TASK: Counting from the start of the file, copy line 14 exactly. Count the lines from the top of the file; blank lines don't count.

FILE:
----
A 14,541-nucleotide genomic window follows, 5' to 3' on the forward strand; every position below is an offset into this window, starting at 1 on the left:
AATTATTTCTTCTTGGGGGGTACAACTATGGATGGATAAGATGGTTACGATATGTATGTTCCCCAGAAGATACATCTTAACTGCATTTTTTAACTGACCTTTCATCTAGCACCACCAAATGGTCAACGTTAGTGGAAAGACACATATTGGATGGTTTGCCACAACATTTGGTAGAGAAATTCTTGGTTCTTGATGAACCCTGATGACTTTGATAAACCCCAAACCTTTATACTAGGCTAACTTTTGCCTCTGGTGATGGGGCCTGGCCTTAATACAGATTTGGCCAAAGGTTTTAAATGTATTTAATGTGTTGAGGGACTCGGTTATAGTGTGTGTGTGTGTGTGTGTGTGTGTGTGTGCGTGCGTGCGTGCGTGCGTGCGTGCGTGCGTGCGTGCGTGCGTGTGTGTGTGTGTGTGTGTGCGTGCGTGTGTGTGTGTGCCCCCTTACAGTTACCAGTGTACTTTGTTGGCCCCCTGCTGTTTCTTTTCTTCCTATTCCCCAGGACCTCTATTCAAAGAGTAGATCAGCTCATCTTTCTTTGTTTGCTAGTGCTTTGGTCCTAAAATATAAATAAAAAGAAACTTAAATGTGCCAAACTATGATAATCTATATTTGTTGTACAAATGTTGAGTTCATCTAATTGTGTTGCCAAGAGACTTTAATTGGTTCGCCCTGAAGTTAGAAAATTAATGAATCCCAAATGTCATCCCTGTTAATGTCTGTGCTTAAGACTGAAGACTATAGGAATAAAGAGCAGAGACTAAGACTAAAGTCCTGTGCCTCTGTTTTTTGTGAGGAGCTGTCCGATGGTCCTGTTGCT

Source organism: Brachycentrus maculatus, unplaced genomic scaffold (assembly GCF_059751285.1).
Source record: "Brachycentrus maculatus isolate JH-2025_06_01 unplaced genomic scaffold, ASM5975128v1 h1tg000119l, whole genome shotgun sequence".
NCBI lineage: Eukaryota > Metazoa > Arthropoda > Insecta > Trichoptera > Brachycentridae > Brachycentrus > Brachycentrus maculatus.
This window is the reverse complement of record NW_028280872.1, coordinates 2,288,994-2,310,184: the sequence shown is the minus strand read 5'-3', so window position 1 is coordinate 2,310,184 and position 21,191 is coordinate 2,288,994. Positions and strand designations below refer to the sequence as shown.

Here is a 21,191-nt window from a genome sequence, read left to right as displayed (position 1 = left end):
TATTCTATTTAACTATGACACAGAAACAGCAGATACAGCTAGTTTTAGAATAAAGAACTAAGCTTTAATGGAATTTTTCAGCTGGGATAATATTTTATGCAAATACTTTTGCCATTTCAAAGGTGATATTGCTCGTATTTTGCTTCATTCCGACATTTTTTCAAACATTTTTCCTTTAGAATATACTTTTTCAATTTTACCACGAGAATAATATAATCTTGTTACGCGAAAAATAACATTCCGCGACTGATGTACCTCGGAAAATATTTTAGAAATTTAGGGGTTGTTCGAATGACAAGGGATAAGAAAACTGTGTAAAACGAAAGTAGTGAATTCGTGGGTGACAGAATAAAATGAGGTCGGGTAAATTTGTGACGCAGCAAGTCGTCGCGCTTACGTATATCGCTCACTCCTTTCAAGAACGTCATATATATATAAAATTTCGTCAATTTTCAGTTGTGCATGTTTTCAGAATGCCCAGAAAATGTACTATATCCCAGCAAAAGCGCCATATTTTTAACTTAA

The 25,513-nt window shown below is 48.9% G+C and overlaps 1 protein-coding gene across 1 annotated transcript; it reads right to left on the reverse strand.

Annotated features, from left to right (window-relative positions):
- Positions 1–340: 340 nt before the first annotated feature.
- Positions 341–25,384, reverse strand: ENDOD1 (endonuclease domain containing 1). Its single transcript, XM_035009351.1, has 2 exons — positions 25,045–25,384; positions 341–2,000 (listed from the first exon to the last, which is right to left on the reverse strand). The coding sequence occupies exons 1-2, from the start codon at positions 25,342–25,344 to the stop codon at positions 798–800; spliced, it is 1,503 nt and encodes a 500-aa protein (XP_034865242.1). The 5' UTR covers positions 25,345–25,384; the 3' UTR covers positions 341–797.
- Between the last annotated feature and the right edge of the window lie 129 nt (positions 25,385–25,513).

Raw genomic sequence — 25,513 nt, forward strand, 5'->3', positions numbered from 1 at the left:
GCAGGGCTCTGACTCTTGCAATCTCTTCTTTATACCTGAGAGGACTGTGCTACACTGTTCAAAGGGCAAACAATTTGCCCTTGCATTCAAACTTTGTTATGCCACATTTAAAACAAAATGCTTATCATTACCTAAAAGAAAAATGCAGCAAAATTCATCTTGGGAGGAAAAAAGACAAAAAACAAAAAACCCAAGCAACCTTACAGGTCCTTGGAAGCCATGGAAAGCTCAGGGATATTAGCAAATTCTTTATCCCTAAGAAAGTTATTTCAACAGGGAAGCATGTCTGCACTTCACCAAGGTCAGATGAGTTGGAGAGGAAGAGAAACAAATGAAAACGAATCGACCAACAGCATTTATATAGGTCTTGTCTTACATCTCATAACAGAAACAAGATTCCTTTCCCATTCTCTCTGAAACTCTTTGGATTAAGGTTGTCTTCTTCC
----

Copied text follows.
Raw genomic sequence — 25,513 nt, forward strand, 5'->3', positions numbered from 1 at the left: